Thomas Jefferson on Intellectual Property

From his letter of August 13, 1813 to Isaac McPherson:

Stable ownership is the gift of social law, and is given late in the progress of society. It would be curious then, if an idea, the fugitive fermentation of an individual brain, could, of natural right, be claimed in exclusive and stable property. If nature has made any one thing less susceptible than all others of exclusive property, it is the action of the thinking power called an idea, which an individual may exclusively possess as long as he keeps it to himself; but the moment it is divulged, it forces itself into the possession of every one, and the receiver cannot dispossess himself of it. Its peculiar character, too, is that no one possesses the less, because every other possesses the whole of it.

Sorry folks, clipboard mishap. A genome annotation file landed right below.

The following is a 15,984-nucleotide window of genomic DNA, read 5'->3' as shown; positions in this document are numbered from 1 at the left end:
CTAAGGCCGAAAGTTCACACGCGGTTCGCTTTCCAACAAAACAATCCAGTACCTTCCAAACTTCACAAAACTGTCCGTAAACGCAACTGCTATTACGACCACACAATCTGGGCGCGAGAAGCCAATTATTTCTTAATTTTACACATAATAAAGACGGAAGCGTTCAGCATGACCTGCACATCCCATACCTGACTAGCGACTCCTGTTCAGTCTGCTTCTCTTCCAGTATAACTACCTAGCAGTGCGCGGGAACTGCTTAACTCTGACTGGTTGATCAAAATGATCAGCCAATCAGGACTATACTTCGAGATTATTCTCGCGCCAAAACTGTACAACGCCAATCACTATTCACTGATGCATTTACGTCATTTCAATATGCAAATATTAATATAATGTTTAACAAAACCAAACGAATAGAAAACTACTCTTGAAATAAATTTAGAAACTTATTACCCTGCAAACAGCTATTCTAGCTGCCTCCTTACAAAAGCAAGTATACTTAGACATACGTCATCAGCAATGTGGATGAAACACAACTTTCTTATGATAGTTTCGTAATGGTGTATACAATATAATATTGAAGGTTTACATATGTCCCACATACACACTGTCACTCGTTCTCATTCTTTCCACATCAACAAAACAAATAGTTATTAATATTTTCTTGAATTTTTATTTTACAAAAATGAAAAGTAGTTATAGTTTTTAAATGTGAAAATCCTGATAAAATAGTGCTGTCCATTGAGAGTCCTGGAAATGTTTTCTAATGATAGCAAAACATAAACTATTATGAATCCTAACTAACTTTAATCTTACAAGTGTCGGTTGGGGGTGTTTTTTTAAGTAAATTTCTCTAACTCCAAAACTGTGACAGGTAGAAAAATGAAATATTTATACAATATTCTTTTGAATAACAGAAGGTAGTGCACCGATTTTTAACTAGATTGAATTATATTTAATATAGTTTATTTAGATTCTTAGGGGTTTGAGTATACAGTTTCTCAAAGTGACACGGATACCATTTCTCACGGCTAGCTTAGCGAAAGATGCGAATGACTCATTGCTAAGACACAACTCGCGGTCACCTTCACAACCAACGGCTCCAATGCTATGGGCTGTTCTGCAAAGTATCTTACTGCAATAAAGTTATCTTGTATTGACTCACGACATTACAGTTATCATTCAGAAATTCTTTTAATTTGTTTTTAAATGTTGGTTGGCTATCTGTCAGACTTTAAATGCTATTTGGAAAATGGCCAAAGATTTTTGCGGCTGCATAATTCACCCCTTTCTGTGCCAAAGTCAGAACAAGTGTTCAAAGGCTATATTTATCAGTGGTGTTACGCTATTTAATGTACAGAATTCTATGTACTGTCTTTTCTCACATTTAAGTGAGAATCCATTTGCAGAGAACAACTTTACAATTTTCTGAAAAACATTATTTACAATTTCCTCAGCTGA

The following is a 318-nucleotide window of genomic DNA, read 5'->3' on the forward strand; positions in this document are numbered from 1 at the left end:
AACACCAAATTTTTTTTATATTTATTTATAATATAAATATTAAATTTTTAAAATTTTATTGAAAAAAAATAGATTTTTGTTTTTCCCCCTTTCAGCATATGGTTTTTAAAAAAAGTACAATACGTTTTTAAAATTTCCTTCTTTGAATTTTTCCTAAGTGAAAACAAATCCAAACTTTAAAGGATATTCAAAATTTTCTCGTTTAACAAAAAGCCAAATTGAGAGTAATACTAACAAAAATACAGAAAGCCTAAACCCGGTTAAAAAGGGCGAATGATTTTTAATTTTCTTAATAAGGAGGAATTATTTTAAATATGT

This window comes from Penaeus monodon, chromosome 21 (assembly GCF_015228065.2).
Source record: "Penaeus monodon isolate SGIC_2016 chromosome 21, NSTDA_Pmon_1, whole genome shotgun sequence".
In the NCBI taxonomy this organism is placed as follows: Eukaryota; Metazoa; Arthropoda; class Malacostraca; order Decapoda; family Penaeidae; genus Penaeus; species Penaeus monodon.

which pretty well reflects the view embodied in the Constitution and my view of the matter, too.

Our current copyright law is an abomination. I have no problem with authors being granted for a limited time the exclusive rights to their works. That it should be a transferrable property with rights of inheritorship and that the license could be renewed indefinitely has no defense in the public good and the public good is the only rationale for the institution of intellectual property in the first place.

By the way, a quotation from the letter above is the subject of a post by James Grimmelmann on the arrogation of it by the Associated Press to its exclusive use. Isn’t that actionable? It’s like building your personal mansion on public land.

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